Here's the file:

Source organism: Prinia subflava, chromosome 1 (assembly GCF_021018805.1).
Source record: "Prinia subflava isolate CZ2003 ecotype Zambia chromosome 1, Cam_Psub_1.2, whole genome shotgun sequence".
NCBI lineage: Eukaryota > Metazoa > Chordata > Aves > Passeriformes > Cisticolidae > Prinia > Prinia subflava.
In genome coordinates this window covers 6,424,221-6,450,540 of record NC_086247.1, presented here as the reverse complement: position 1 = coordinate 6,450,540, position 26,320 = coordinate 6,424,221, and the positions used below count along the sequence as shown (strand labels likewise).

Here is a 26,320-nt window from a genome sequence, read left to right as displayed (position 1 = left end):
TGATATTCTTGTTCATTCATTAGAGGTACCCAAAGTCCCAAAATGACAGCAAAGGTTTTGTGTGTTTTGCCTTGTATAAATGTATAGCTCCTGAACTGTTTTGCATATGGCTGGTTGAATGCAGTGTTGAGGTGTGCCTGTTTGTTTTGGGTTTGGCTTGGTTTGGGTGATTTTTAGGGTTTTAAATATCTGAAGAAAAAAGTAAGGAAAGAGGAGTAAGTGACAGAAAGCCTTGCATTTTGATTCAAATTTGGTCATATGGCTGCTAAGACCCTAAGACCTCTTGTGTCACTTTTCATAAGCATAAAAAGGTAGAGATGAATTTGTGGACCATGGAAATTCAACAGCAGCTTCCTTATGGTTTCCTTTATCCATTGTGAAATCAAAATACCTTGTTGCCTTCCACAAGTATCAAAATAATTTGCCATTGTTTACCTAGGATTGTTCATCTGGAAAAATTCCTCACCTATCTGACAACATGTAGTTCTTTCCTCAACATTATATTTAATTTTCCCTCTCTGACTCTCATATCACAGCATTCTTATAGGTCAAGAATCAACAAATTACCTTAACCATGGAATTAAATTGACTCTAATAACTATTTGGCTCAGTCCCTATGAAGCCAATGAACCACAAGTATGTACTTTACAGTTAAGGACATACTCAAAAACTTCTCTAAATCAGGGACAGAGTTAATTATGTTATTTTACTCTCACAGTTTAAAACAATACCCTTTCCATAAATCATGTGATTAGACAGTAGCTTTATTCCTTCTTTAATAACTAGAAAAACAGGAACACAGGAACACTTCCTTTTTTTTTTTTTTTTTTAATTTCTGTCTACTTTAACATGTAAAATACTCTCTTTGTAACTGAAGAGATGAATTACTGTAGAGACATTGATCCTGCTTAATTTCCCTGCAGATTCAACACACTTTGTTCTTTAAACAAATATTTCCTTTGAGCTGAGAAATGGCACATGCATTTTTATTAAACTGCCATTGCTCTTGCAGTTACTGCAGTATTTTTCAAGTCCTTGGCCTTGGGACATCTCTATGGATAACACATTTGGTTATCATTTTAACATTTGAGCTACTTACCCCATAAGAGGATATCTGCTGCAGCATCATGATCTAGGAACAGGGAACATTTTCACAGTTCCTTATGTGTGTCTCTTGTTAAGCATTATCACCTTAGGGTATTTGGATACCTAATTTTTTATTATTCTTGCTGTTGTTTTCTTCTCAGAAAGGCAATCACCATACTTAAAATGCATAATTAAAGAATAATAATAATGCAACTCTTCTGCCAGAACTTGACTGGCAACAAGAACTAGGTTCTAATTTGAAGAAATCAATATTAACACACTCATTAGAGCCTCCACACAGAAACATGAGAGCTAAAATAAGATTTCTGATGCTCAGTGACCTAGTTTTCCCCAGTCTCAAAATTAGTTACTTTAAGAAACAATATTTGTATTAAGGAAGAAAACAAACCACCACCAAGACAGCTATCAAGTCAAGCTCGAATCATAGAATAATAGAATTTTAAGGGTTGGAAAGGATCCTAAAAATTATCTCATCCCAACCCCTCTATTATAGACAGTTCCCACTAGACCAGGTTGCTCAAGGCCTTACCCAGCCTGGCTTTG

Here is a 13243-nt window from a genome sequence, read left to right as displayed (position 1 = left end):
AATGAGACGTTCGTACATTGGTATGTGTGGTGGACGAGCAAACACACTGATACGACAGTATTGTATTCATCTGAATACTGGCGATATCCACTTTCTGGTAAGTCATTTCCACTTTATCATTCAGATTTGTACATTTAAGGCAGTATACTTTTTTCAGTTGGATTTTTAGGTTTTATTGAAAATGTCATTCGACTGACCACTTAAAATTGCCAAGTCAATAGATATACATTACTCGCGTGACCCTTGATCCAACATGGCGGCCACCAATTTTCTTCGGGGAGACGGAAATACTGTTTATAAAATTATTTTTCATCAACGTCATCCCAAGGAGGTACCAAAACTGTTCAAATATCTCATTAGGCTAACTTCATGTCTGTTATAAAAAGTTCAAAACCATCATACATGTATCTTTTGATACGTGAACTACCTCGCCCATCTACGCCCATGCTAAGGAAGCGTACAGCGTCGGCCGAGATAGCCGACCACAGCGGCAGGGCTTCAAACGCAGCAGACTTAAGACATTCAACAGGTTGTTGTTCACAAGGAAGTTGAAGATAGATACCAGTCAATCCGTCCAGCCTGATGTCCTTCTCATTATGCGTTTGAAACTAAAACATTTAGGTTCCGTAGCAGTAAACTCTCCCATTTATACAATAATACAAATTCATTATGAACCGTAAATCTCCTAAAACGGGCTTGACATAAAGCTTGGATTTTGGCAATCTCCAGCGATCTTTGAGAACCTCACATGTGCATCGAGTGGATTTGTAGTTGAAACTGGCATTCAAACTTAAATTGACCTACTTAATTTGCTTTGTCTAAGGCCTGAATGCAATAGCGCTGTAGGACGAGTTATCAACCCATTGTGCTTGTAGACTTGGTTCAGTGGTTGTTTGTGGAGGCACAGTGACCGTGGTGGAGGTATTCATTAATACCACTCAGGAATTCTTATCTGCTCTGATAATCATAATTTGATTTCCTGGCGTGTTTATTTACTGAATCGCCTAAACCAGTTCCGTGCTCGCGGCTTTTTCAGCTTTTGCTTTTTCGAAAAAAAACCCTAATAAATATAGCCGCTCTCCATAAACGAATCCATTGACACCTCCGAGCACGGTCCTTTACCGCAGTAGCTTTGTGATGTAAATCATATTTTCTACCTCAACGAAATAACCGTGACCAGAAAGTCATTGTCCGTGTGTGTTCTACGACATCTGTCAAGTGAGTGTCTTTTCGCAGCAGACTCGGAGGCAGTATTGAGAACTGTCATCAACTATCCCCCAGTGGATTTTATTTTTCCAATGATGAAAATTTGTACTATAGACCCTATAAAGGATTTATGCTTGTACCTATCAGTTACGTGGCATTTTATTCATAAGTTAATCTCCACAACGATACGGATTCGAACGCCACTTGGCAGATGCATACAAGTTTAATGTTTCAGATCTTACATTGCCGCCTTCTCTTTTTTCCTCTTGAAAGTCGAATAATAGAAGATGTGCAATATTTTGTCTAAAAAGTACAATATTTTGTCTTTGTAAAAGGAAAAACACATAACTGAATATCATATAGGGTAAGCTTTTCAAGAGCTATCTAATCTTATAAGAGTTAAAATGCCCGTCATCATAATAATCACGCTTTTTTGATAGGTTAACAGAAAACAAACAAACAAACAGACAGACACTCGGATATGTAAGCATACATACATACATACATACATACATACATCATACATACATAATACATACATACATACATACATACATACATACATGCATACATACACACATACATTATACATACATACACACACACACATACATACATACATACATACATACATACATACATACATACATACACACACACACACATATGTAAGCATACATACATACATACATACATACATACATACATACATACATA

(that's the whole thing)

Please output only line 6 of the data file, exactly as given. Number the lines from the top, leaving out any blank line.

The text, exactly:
TGATATTCTTGTTCATTCATTAGAGGTACCCAAAGTCCCAAAATGACAGCAAAGGTTTTGTGTGTTTTGCCTTGTATAAATGTATAGCTCCTGAACTGTTTTGCATATGGCTGGTTGAATGCAGTGTTGAGGTGTGCCTGTTTGTTTTGGGTTTGGCTTGGTTTGGGTGATTTTTAGGGTTTTAAATATCTGAAGAAAAAAGTAAGGAAAGAGGAGTAAGTGACAGAAAGCCTTGCATTTTGATTCAAATTTGGTCATATGGCTGCTAAGACCCTAAGACCTCTTGTGTCACTTTTCATAAGCATAAAAAGGTAGAGATGAATTTGTGGACCATGGAAATTCAACAGCAGCTTCCTTATGGTTTCCTTTATCCATTGTGAAATCAAAATACCTTGTTGCCTTCCACAAGTATCAAAATAATTTGCCATTGTTTACCTAGGATTGTTCATCTGGAAAAATTCCTCACCTATCTGACAACATGTAGTTCTTTCCTCAACATTATATTTAATTTTCCCTCTCTGACTCTCATATCACAGCATTCTTATAGGTCAAGAATCAACAAATTACCTTAACCATGGAATTAAATTGACTCTAATAACTATTTGGCTCAGTCCCTATGAAGCCAATGAACCACAAGTATGTACTTTACAGTTAAGGACATACTCAAAAACTTCTCTAAATCAGGGACAGAGTTAATTATGTTATTTTACTCTCACAGTTTAAAACAATACCCTTTCCATAAATCATGTGATTAGACAGTAGCTTTATTCCTTCTTTAATAACTAGAAAAACAGGAACACAGGAACACTTCCTTTTTTTTTTTTTTTTTTAATTTCTGTCTACTTTAACATGTAAAATACTCTCTTTGTAACTGAAGAGATGAATTACTGTAGAGACATTGATCCTGCTTAATTTCCCTGCAGATTCAACACACTTTGTTCTTTAAACAAATATTTCCTTTGAGCTGAGAAATGGCACATGCATTTTTATTAAACTGCCATTGCTCTTGCAGTTACTGCAGTATTTTTCAAGTCCTTGGCCTTGGGACATCTCTATGGATAACACATTTGGTTATCATTTTAACATTTGAGCTACTTACCCCATAAGAGGATATCTGCTGCAGCATCATGATCTAGGAACAGGGAACATTTTCACAGTTCCTTATGTGTGTCTCTTGTTAAGCATTATCACCTTAGGGTATTTGGATACCTAATTTTTTATTATTCTTGCTGTTGTTTTCTTCTCAGAAAGGCAATCACCATACTTAAAATGCATAATTAAAGAATAATAATAATGCAACTCTTCTGCCAGAACTTGACTGGCAACAAGAACTAGGTTCTAATTTGAAGAAATCAATATTAACACACTCATTAGAGCCTCCACACAGAAACATGAGAGCTAAAATAAGATTTCTGATGCTCAGTGACCTAGTTTTCCCCAGTCTCAAAATTAGTTACTTTAAGAAACAATATTTGTATTAAGGAAGAAAACAAACCACCACCAAGACAGCTATCAAGTCAAGCTCGAATCATAGAATAATAGAATTTTAAGGGTTGGAAAGGATCCTAAAAATTATCTCATCCCAACCCCTCTATTATAGACAGTTCCCACTAGACCAGGTTGCTCAAGGCCTTACCCAGCCTGGCTTTG